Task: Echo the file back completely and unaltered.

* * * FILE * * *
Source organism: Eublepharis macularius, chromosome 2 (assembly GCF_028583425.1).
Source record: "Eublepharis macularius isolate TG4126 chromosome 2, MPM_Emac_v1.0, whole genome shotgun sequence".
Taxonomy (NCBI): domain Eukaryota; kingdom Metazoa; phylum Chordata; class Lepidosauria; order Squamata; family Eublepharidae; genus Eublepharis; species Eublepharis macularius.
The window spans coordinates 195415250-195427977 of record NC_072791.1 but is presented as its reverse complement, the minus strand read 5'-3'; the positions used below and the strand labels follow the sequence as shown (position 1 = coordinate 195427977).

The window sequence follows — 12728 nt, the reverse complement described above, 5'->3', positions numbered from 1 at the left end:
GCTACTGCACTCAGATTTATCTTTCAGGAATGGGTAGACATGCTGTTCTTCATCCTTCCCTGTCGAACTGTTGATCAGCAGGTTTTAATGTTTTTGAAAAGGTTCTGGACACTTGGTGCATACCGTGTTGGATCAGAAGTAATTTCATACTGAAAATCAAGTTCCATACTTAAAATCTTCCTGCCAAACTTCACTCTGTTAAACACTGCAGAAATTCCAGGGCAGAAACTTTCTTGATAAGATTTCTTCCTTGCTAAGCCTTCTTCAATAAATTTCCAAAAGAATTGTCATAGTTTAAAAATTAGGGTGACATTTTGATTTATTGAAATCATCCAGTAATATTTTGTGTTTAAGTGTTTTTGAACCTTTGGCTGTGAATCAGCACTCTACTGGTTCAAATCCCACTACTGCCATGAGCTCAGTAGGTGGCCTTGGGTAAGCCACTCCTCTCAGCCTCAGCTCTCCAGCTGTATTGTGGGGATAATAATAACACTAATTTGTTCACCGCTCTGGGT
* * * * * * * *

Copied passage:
Source organism: Eublepharis macularius, chromosome 2 (assembly GCF_028583425.1).
Source record: "Eublepharis macularius isolate TG4126 chromosome 2, MPM_Emac_v1.0, whole genome shotgun sequence".
Taxonomy (NCBI): domain Eukaryota; kingdom Metazoa; phylum Chordata; class Lepidosauria; order Squamata; family Eublepharidae; genus Eublepharis; species Eublepharis macularius.
The window spans coordinates 195415250-195427977 of record NC_072791.1 but is presented as its reverse complement, the minus strand read 5'-3'; the positions used below and the strand labels follow the sequence as shown (position 1 = coordinate 195427977).

The window sequence follows — 12728 nt, the reverse complement described above, 5'->3', positions numbered from 1 at the left end:
GCTACTGCACTCAGATTTATCTTTCAGGAATGGGTAGACATGCTGTTCTTCATCCTTCCCTGTCGAACTGTTGATCAGCAGGTTTTAATGTTTTTGAAAAGGTTCTGGACACTTGGTGCATACCGTGTTGGATCAGAAGTAATTTCATACTGAAAATCAAGTTCCATACTTAAAATCTTCCTGCCAAACTTCACTCTGTTAAACACTGCAGAAATTCCAGGGCAGAAACTTTCTTGATAAGATTTCTTCCTTGCTAAGCCTTCTTCAATAAATTTCCAAAAGAATTGTCATAGTTTAAAAATTAGGGTGACATTTTGATTTATTGAAATCATCCAGTAATATTTTGTGTTTAAGTGTTTTTGAACCTTTGGCTGTGAATCAGCACTCTACTGGTTCAAATCCCACTACTGCCATGAGCTCAGTAGGTGGCCTTGGGTAAGCCACTCCTCTCAGCCTCAGCTCTCCAGCTGTATTGTGGGGATAATAATAACACTAATTTGTTCACCGCTCTGGGT